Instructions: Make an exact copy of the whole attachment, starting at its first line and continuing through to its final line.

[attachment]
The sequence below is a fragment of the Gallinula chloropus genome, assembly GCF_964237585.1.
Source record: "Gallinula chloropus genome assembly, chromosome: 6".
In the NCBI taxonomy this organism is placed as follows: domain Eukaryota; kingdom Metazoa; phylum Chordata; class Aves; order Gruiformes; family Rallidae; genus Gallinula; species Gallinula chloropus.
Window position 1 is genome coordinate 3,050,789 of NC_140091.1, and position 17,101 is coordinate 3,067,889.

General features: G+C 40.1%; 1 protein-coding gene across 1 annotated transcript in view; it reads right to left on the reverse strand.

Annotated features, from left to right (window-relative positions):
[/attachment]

The sequence below is a fragment of the Gallinula chloropus genome, assembly GCF_964237585.1.
Source record: "Gallinula chloropus genome assembly, chromosome: 6".
In the NCBI taxonomy this organism is placed as follows: domain Eukaryota; kingdom Metazoa; phylum Chordata; class Aves; order Gruiformes; family Rallidae; genus Gallinula; species Gallinula chloropus.
Window position 1 is genome coordinate 3,050,789 of NC_140091.1, and position 17,101 is coordinate 3,067,889.

General features: G+C 40.1%; 1 protein-coding gene across 1 annotated transcript in view; it reads right to left on the reverse strand.

Annotated features, from left to right (window-relative positions):